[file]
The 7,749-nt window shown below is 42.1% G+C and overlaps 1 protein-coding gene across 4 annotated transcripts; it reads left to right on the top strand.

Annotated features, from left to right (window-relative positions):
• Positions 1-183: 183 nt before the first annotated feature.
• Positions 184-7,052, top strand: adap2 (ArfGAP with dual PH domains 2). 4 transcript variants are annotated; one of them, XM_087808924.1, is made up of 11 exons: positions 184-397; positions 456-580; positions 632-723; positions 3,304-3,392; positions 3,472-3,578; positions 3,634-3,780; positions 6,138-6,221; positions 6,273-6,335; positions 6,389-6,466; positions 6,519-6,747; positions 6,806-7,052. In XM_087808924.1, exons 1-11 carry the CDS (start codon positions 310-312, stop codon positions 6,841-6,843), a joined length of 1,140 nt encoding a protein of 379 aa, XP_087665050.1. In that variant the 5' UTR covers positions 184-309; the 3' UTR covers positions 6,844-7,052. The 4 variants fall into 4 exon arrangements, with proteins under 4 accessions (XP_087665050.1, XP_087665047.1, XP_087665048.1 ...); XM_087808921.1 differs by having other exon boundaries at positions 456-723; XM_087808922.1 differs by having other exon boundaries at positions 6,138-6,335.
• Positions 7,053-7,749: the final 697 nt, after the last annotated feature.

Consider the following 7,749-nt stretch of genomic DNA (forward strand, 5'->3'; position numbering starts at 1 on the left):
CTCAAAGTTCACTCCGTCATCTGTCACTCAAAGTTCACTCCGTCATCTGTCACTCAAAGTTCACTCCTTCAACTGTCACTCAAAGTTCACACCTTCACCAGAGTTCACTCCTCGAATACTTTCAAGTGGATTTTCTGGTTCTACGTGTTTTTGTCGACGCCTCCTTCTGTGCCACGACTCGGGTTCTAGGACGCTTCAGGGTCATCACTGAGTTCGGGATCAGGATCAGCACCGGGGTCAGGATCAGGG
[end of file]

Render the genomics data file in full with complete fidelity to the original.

The 7,749-nt window shown below is 42.1% G+C and overlaps 1 protein-coding gene across 4 annotated transcripts; it reads left to right on the top strand.

Annotated features, from left to right (window-relative positions):
• Positions 1-183: 183 nt before the first annotated feature.
• Positions 184-7,052, top strand: adap2 (ArfGAP with dual PH domains 2). 4 transcript variants are annotated; one of them, XM_087808924.1, is made up of 11 exons: positions 184-397; positions 456-580; positions 632-723; positions 3,304-3,392; positions 3,472-3,578; positions 3,634-3,780; positions 6,138-6,221; positions 6,273-6,335; positions 6,389-6,466; positions 6,519-6,747; positions 6,806-7,052. In XM_087808924.1, exons 1-11 carry the CDS (start codon positions 310-312, stop codon positions 6,841-6,843), a joined length of 1,140 nt encoding a protein of 379 aa, XP_087665050.1. In that variant the 5' UTR covers positions 184-309; the 3' UTR covers positions 6,844-7,052. The 4 variants fall into 4 exon arrangements, with proteins under 4 accessions (XP_087665050.1, XP_087665047.1, XP_087665048.1 ...); XM_087808921.1 differs by having other exon boundaries at positions 456-723; XM_087808922.1 differs by having other exon boundaries at positions 6,138-6,335.
• Positions 7,053-7,749: the final 697 nt, after the last annotated feature.

Consider the following 7,749-nt stretch of genomic DNA (forward strand, 5'->3'; position numbering starts at 1 on the left):
CTCAAAGTTCACTCCGTCATCTGTCACTCAAAGTTCACTCCGTCATCTGTCACTCAAAGTTCACTCCTTCAACTGTCACTCAAAGTTCACACCTTCACCAGAGTTCACTCCTCGAATACTTTCAAGTGGATTTTCTGGTTCTACGTGTTTTTGTCGACGCCTCCTTCTGTGCCACGACTCGGGTTCTAGGACGCTTCAGGGTCATCACTGAGTTCGGGATCAGGATCAGCACCGGGGTCAGGATCAGGG